Thomas Marshall (Exports) Ltd v Guinle: ChD 1979

The managing director defendant had resigned before the end of the contractual term. There was an express covenant in his contract against using or disclosing the company’s confidential information during or after his employment. It was submitted that this was a repudiation which brought the contract to an end and with it any obligation to observe the restrictive covenants.
Held: Sir Robert Megarry VC considered the power of a court to prevent a wrongdoer from benefiting from his wrong: ‘Above all, I think the courts must be astute to prevent a wrongdoer from profiting too greatly from his wrong. If without just cause a servant who has contracted to serve for a term of years refuses to do so, it is easy to see that the court is powerless to make him do what he has contracted to do: neither by decreeing specific performance nor by granting an injunction can the court make the servant perform loyally what he is refusing to do, however wrongfully . . But why should the court’s inability to make a servant work for his employer mean that as soon as the servant refuses to do so the court is forthwith disabled from restraining him from committing any breach, however flagrant, of his other obligations during the period of his contract? I would wholly reject the doctrine of automatic determination, whether in its wide form or in its narrowed version.’
As to whether information was confidential, Sir Robert Megarry VC said: ‘If one turns from the authorities and looks at the matter as a question of principle, I think (and I say this very tentatively, because the principle has not been argued out) that four elements may be discerned which may be of some assistance in identifying confidential information or trade secrets which the court will protect. I speak of such information or secrets only in an industrial or trade setting. First, I think that the information must be information the release of which the owner believes would be injurious to him or of advantage to his rivals or others. Second, I think the owner must believe that the information is confidential or secret, i.e., that it is not already in the public domain. It may be that some or all of his rivals already have the information: but as long as the owner believes it to be confidential I think he is entitled to try and protect it. Third, I think that the owner’s belief under the two previous heads must be reasonable. Fourth, I think that the information must be judged in the light of the usage and practices of the particular industry or trade concerned. It may be that information which does not satisfy all these requirements may be entitled to protection as confidential information or trade secrets: but I think that any information which does satisfy them must be of a type which is entitled to protection.’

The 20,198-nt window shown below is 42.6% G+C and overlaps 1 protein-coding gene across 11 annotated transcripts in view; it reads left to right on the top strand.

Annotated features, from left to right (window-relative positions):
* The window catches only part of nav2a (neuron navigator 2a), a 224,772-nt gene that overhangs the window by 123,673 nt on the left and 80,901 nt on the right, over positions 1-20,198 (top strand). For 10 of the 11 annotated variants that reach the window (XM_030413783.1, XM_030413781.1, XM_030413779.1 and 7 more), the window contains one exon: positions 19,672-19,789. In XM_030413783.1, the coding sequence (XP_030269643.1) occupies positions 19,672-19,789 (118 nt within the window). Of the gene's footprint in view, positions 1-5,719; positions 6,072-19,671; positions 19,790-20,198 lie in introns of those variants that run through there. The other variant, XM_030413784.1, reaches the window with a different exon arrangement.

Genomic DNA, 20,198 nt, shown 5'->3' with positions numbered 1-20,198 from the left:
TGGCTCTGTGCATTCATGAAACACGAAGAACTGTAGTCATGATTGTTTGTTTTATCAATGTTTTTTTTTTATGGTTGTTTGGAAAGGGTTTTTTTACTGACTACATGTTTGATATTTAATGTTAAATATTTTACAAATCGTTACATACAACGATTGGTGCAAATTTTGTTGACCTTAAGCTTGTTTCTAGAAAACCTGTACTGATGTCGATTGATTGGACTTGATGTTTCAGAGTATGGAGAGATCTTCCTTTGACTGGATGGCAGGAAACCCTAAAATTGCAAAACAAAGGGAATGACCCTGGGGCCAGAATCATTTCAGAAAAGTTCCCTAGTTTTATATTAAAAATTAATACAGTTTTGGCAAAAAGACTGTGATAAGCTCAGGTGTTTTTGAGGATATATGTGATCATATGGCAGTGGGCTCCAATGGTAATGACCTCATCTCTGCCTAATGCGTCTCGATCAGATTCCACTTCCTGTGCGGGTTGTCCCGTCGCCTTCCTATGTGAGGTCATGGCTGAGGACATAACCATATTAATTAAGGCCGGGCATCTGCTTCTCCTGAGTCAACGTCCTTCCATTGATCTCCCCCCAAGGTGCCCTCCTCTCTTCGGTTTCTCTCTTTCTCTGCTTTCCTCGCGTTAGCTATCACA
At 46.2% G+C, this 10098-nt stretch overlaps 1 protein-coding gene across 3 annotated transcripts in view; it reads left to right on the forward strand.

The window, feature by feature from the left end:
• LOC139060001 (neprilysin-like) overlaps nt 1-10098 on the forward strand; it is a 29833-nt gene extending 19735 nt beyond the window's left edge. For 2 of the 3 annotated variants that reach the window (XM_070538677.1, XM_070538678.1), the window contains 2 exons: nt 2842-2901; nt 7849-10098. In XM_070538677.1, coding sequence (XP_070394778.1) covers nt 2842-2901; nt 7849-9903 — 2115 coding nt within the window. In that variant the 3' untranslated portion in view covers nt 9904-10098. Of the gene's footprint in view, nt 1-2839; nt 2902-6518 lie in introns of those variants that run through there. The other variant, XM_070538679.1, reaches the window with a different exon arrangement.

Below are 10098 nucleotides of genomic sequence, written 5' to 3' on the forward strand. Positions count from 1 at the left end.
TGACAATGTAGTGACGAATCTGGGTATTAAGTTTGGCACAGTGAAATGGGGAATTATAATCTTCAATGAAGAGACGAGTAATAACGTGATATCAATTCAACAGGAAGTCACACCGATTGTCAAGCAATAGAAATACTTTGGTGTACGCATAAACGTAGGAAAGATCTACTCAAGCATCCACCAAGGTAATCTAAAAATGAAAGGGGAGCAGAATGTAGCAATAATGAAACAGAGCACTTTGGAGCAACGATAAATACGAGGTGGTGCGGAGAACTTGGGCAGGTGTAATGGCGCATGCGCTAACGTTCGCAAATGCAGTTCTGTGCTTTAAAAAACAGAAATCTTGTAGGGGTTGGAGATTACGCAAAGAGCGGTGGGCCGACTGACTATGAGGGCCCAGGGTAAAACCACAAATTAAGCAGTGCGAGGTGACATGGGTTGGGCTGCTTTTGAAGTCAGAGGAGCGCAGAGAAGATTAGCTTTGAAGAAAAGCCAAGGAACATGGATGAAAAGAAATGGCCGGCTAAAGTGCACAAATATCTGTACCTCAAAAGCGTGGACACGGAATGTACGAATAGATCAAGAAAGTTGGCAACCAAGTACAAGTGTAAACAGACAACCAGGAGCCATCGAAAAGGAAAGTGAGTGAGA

Sir Robert Megarry VC
[1979] Ch 227, [1978] 3 All ER 193, [1978] ICR 950, [1978] 3 WLR 116
England and Wales
Cited by:
CitedSG and R Valuation Service Co v Boudrais and others QBD 12-May-2008
The claimant sought to require the defendants not to work during their notice period to achieve the equivalent of garden leave despite there being no provision for garden leave in the contracts. It was said that the defendants had conspired together . .
CitedSociete Generale, London Branch v Geys SC 19-Dec-2012
The claimant’s employment by the bank had been terminated. The parties disputed the sums due, and the date of the termination of the contract. The court was asked ‘Does a repudiation of a contract of employment by the employer which takes the form . .
CitedGunton v Richmond-upon-Thames London Borough Council CA 1980
The plaintiff college registrar had been the subject of disciplinary proceedings, but the defendant had not followed the contractual procedure. The judge had ordered an inquiry as to damages on the basis that the Plaintiff was entitled to remain in . .
CitedLancashire Fires Ltd v S A Lyons and Co Ltd CA 1996
It was claimed that a loan to the employee from a customer of the employer coupled with an exclusive supply agreement by the employee as and when the competing business becomes operative was in breach of an non-compete clause.
Held: The . .
CitedFaccenda Chicken Ltd v Fowler CA 1986
Nature of Confidentiality in Information
The appellant plaintiff company had employed the defendant as sales manager. The contract of employment made no provision restricting use of confidential information. He left to set up in competition. The company now sought to prevent him using . .

These lists may be incomplete.
Updated: 04 June 2021; Ref: scu.270349